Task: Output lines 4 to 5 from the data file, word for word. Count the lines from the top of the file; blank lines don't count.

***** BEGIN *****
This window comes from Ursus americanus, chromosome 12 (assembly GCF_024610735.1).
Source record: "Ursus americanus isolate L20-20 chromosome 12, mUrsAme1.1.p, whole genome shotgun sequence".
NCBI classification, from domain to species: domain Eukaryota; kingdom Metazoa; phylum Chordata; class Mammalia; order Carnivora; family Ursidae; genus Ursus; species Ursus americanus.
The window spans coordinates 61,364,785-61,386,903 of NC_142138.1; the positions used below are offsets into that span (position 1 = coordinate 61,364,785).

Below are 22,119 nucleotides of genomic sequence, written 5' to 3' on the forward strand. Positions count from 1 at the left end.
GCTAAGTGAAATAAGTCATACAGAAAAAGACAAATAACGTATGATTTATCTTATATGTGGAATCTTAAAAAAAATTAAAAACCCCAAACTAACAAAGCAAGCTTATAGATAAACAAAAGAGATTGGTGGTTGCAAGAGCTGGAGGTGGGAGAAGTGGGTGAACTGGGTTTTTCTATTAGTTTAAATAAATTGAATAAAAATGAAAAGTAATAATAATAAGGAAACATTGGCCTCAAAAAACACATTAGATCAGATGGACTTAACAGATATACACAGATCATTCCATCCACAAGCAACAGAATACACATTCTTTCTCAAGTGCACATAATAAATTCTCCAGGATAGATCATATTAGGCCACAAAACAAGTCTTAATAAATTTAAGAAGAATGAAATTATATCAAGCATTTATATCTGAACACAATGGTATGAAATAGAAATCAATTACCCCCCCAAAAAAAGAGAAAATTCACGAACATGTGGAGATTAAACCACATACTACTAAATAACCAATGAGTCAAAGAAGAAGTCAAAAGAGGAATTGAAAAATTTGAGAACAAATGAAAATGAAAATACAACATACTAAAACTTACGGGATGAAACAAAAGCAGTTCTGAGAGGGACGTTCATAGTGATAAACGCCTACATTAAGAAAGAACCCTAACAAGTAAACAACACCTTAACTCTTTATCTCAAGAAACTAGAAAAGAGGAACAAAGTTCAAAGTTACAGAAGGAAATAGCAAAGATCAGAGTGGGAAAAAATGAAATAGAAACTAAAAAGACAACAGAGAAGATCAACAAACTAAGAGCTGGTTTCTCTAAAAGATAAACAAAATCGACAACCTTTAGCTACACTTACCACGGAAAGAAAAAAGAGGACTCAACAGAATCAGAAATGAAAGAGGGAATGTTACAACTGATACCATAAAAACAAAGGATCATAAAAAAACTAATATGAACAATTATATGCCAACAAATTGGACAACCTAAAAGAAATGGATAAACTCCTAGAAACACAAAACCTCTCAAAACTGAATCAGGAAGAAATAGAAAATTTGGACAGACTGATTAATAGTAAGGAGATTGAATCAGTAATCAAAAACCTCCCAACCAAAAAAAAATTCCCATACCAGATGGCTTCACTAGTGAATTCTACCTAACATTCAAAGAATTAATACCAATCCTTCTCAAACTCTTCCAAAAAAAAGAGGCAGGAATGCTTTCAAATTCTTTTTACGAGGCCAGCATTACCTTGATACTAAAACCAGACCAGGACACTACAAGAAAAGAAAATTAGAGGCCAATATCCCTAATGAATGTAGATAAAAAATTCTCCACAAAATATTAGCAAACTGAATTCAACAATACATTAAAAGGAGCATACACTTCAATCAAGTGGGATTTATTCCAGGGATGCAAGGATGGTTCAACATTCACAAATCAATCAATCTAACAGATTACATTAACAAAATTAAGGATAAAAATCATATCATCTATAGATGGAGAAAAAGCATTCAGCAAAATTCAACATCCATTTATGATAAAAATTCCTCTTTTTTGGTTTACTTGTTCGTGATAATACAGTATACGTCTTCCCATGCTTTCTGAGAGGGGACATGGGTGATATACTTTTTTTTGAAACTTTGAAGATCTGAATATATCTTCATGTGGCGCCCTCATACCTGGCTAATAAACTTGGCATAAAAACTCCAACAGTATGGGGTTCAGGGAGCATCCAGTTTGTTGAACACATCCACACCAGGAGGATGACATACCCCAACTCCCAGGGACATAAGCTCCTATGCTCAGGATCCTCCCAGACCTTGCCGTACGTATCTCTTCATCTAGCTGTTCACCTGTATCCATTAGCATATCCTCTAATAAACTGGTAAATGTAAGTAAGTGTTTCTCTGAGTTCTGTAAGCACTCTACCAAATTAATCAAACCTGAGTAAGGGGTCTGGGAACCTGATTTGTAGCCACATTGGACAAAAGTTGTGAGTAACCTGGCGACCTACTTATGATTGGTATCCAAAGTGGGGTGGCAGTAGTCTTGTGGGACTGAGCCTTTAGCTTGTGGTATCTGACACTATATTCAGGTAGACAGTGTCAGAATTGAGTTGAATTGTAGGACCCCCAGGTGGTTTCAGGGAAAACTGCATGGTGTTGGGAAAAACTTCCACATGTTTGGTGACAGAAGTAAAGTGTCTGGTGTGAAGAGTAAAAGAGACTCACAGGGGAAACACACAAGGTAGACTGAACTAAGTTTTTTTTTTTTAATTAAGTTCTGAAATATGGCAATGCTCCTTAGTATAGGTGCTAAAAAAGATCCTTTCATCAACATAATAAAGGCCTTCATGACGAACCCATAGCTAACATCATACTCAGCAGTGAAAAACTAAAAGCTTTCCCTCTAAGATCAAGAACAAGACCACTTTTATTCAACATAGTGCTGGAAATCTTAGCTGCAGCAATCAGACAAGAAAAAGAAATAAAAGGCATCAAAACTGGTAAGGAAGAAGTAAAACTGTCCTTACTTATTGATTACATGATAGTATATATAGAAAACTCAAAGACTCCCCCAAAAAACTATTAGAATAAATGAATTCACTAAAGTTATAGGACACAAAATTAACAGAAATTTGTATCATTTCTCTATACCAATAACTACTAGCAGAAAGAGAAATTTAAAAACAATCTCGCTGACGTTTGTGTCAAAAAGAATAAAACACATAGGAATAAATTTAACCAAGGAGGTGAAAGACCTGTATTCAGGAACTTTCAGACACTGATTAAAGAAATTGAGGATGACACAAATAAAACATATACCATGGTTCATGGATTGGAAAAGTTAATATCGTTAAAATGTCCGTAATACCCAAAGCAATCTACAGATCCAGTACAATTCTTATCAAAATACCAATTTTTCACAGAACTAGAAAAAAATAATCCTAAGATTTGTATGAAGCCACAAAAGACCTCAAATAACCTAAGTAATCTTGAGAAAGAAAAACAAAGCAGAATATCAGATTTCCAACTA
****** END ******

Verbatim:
The window spans coordinates 61,364,785-61,386,903 of NC_142138.1; the positions used below are offsets into that span (position 1 = coordinate 61,364,785).

Below are 22,119 nucleotides of genomic sequence, written 5' to 3' on the forward strand. Positions count from 1 at the left end.